Ron Santo takes his place in Hall of Fame

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Ron Santo takes his place in Hall of Fame

Updated: 8:15 p.m.

DALLAS There wasnt any middle ground with Ron Santo. It was either joy or agony.

This was the missing piece for Santo and his family and friends. This is where the Cubs believe he belongs, even if the timing was bittersweet.

You wont get any argument from teammates who admired his toughness, or the fans who loved listening to him on the radio, or the kids who benefited from the 60 million he helped raise for juvenile diabetes research.

One year after his death, Santo was voted into the Hall of Fame by the Golden Era veterans committee. He received 15 out of 16 votes from the panel, an overwhelming consensus after so many years of frustration.

The choice was revealed on Monday at the winter meetings, inside a Hilton Anatole ballroom. Back in Arizona, Santos widow Vicki could imagine him on the couch pumping his fist.

We dared to dream this because it was so important to Ron and such a long time coming, Vicki said. Im just a believer in what was meant to be. Unfortunately, it didnt happen during his lifetime. But this is going to continue his legacy.

Santos retired No. 10 flies at Wrigley Field, and he was resigned to that being his Hall of Fame. This time he needed 12 votes for induction Jim Kaat (10), Gil Hodges (nine) and Minnie Minoso (nine) were among the nine who were denied.

Billy Williams a great friend and teammate since Double-A ball in San Antonio, where they drew the eye of Rogers Hornsby in 1959 emerged as a leading voice on the committee. Their statues face each other outside Wrigley Field. Now Santos place in Cooperstown is also secure.

I think he would click his heels, Williams said. I know that he would rejoice. He was the kind of guy (who) was real high and real low. (Hed) really rejoice on the good things, (but) when he didnt do so well, hed get too down on himself (and) beat himself (up) in the clubhouse.

But I think after the news (today hed) say, Jesus Christ, I waited a long time, but now I made it. Im just going to enjoy it. Hed probably have a glass of red wine.

A nine-time All-Star, Santo could match almost anyone from his era. During his 15-year playing career (1960-1974), only Hank Aaron, Frank Robinson and Williams also reached 2,000 hits, 300 homers and 1,300 RBI.

It was long overdue and thats why its bittersweet, said Andre Dawson, who was on the ballot nine times before getting into Cooperstown. Ronnie and I just always talked about the Hall of Fame and the battles that he would have, how his perspective on life had changed and how through all of this he was still able to be so humble.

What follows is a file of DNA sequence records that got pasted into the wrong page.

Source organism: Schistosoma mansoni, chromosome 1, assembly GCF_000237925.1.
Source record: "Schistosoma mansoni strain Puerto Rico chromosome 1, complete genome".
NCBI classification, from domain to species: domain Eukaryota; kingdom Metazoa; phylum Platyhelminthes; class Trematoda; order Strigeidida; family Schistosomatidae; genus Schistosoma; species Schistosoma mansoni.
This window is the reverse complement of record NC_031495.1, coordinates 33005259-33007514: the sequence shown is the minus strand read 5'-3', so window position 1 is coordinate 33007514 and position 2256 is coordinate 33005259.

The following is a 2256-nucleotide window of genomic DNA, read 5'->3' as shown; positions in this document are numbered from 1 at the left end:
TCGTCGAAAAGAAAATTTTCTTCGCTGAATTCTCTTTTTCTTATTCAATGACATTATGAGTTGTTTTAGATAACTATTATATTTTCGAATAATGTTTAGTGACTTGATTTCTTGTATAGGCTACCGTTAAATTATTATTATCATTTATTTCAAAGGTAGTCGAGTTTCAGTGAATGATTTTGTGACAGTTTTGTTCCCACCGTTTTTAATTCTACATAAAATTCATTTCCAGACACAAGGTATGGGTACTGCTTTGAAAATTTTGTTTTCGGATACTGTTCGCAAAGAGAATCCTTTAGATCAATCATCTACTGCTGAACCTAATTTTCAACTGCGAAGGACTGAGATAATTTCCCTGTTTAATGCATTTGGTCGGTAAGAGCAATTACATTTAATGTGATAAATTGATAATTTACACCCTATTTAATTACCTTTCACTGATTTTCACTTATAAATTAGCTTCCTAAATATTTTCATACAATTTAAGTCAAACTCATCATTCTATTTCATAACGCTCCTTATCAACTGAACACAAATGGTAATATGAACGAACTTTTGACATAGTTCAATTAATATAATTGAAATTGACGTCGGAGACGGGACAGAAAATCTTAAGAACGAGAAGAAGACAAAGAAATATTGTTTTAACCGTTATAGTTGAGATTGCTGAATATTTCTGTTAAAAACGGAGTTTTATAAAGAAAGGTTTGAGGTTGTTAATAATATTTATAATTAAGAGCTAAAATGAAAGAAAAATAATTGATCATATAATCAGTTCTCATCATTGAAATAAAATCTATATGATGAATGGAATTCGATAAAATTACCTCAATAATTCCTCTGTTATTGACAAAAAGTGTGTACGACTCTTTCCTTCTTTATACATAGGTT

Besides Santo, Mike Schmidt is the only other third baseman to have more than 300 homers and five Gold Gloves. Yet the Baseball Writers Association of America was never really impressed, giving him between 3.9 and 43.1 percent of the vote during his 15 years on the ballot.

Ive been pulling for him for a long time, said Brooks Robinson, another Hall of Fame third baseman. I really couldnt quite figure it out why he hadnt gotten in through the writers.

I asked a few guys on our committee and youd always hear things about how (the Cubs) never won, which might be a part of it. Clicking his heels might be a part of it and you have three guys off his team in the Hall of Fame and they werent putting anyone else in.

Who knows? He certainly has the statistics to stack up against anyone in the Hall of Fame.

In the final analysis, Williams said Santos off-the-field contributions influenced the committee. Santo promoted the game for 21 seasons on WGN, Cubs fans laughing and groaning along with him on the radio. He also became a tireless fundraiser and inspiration for those with diabetes.

Sometimes were measured by what we do off the field, Williams said. This is what Im most proud of (beyond) all those numbers he put up on the board: He never did complain. (He) went out and played the game as it should be played.

Linda Brown, Santos daughter, didnt want to use the word bittersweet, because now his grandchildren will have a place to visit, to see what he meant to so many people.

Santo didnt stop when his legs were amputated years ago. He died at the age of 70 on Dec. 3, 2010, in an Arizona hospital from complications with bladder cancer. There is some symbolism in how the final chapter was written.